Lynn and I spent an extremely pleasurable afternoon recently at the nearby Stody Lodge Gardens.
The 14-acre gardens are at their most spectacular in Spring, when they show off over two hundred varieties of rhododendrons and azaleas, as well as innumerable other exquisite plants. The estate is perhaps best known for its amazing Azalea Water Gardens, laid out over four acres (the size of three football pitches), within a deeply atmospheric forest setting of gargantuan Scots Pines and other remarkable specimen trees.
I can only hint at the magnificence of these gardens, via the photos below that we took on this first visit. To whet one’s appetite even more, it’s a good idea to view this video on the Stody Lodge website
There’s a lovely walk from the car park to the white Georgian house with its East Anglian pantiles.
Lynn particularly loved the purples and blues of the borders to the front of the house, featuring Aquilegias, Alliums, Alchemilla Mollis, Lavenders and Verbena Bonariensis.
The neat yew hedging sets off the rambling richness of the rhododendrons.
The gardens are a feast for the senses, with new, delicious fragrances around every corner.
Looked at close up, the beauty of some of the blossoms is a sight to see.
Viewed from different angles, the variety and vibrancy of colours is often amazing.
There are numerous long walks between fragrant shrubs and towering trees.
We enjoyed identifying the plants – though this thriving Smoke Bush (Cotinus) brought back sad memories of our own poorly specimen in one of our previous gardens.
This (these?) Paeonies look ready to explode into flower.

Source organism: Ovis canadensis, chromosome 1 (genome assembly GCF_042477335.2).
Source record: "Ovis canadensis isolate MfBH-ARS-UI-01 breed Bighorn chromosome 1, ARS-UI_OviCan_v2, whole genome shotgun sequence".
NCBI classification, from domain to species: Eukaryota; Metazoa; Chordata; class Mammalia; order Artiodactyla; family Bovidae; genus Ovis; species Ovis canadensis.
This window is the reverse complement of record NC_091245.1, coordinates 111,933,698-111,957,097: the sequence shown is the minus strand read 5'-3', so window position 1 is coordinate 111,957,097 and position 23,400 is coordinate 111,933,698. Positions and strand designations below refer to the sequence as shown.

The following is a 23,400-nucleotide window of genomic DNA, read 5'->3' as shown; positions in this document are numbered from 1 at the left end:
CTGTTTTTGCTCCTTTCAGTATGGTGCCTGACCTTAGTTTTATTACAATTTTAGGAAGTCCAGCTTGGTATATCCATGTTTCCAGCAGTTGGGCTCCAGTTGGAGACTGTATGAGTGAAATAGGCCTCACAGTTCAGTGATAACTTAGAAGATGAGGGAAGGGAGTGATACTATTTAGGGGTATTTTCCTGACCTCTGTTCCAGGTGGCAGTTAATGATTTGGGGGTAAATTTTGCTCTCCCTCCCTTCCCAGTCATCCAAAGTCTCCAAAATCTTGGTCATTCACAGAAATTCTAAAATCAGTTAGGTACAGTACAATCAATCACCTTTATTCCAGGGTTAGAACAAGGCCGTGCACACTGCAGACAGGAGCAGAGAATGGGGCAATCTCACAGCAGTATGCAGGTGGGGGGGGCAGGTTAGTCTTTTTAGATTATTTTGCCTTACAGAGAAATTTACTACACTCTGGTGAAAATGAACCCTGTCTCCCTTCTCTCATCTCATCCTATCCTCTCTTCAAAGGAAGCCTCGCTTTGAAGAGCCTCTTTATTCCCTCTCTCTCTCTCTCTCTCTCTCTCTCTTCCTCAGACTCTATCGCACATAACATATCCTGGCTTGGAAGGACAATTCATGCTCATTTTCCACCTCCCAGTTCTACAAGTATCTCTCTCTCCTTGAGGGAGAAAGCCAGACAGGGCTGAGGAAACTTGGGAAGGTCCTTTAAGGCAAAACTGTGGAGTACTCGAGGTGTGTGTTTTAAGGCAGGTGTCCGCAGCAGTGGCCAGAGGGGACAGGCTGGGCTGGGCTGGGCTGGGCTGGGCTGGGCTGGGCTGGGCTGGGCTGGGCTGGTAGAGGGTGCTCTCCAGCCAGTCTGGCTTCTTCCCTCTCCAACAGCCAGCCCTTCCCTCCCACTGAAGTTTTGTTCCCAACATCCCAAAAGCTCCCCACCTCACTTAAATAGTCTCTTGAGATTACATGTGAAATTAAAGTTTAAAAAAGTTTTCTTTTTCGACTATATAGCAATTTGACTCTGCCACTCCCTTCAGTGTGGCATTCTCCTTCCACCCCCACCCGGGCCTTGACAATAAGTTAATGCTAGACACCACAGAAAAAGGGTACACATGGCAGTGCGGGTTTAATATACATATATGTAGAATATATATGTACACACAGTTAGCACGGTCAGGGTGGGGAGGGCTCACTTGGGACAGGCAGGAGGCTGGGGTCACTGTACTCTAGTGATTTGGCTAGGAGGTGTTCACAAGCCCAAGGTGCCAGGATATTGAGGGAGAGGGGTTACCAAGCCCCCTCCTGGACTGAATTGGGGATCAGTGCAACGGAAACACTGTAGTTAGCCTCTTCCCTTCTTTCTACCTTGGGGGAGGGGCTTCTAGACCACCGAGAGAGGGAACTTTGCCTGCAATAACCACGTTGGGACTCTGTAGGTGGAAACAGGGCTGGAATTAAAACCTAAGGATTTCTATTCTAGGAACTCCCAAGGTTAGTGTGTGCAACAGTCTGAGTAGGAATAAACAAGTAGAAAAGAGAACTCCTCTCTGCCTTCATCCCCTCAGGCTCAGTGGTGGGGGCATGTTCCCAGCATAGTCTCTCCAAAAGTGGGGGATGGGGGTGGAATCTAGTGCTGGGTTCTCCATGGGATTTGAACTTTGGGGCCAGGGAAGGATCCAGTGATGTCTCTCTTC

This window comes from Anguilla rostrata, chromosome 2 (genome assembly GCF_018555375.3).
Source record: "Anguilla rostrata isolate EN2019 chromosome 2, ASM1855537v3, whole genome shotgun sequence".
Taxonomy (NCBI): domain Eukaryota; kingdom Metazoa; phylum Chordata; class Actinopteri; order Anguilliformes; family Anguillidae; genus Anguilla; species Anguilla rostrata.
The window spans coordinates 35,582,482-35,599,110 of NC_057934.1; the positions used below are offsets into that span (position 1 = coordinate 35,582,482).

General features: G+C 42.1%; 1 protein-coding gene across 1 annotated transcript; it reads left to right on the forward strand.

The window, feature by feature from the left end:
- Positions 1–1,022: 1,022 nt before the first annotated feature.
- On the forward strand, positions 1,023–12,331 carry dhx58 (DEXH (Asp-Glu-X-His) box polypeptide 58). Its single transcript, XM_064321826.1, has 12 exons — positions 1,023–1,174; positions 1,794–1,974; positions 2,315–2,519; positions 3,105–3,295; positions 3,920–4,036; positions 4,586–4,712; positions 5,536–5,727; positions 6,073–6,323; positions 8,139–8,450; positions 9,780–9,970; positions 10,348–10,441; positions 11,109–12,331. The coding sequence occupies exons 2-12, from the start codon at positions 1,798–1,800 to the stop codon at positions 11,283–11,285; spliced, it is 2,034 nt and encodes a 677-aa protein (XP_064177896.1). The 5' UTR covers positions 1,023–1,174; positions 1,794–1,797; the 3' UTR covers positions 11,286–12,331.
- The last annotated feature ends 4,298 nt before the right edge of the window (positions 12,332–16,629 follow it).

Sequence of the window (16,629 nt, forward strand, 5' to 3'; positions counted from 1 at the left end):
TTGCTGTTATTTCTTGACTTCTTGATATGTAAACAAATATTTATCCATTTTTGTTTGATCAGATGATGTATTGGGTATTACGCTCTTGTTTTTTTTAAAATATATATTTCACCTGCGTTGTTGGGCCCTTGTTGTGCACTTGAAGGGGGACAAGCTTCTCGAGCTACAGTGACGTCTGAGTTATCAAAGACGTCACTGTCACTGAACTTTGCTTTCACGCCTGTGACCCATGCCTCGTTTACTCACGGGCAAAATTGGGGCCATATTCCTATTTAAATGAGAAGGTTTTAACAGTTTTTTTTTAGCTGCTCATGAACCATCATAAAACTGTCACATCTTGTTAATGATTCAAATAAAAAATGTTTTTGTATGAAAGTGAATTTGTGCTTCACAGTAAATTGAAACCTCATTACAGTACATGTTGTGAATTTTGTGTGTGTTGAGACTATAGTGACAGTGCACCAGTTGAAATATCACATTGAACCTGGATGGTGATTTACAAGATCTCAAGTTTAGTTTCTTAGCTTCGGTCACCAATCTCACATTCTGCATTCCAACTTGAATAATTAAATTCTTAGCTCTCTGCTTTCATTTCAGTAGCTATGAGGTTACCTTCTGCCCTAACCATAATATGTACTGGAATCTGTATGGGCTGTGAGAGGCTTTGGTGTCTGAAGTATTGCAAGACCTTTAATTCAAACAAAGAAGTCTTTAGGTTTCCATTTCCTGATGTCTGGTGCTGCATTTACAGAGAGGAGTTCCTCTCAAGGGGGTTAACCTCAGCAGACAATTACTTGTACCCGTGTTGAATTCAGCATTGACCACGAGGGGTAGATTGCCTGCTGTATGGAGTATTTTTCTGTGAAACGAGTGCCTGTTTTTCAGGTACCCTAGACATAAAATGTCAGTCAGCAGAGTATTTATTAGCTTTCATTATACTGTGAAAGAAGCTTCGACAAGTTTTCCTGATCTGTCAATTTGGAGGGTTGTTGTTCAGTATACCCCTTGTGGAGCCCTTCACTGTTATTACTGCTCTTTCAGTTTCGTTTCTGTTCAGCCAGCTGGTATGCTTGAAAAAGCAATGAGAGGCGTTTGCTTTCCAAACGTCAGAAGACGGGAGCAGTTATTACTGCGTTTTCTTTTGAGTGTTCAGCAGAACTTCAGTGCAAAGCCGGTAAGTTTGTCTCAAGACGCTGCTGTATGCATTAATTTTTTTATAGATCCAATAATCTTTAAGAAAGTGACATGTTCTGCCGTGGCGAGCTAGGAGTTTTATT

Full size Alliums!
We thought these bushes were Weigelas (not certain); whatever they are, they’re pretty impressive.
Aah, the Rhododendron …
No idea what this is – possibly an Azalea variety? There were many exotic plants all around the borders.
Beauty in small things …
… and in colossal things.
I’m always intrigued by the variation in bark colours and textures.
The water gardens, with tiny islands and little bridges, were just a joy. A haven of beauty, peace and tranquility.
There’s a fascinating account of how the water gardens were developed on this page of the Stody Estate website.
This is a place we’ll be returning to again and again!
How will things turn out for a thinking, lifelike robot who knows nothing about the world, after she’s purchased by a family whose reasons for buying her may not be as they appear? How will such a home appliance process ordinary, day-to-day conversations between family members and others, and then react to the gradual uncovering of the underlying motivation for her purchase? And how will the robot feel to be “with them but not of them”?
In Klara and the Sun, we get to see the world from the point-of-view of the robot. Klara is all innocence, an AF (Artificial Friend) who has few preconceptions about how people and things relate to each other. But from her place in a shop window at the opening of the book Klara notices one thing in particular: the apparent influence of the Sun on what is happening around her. She carries this memory with her as she applies her robotic sensibility to life with the family who take her into their home, as a friend for their sick child Josie.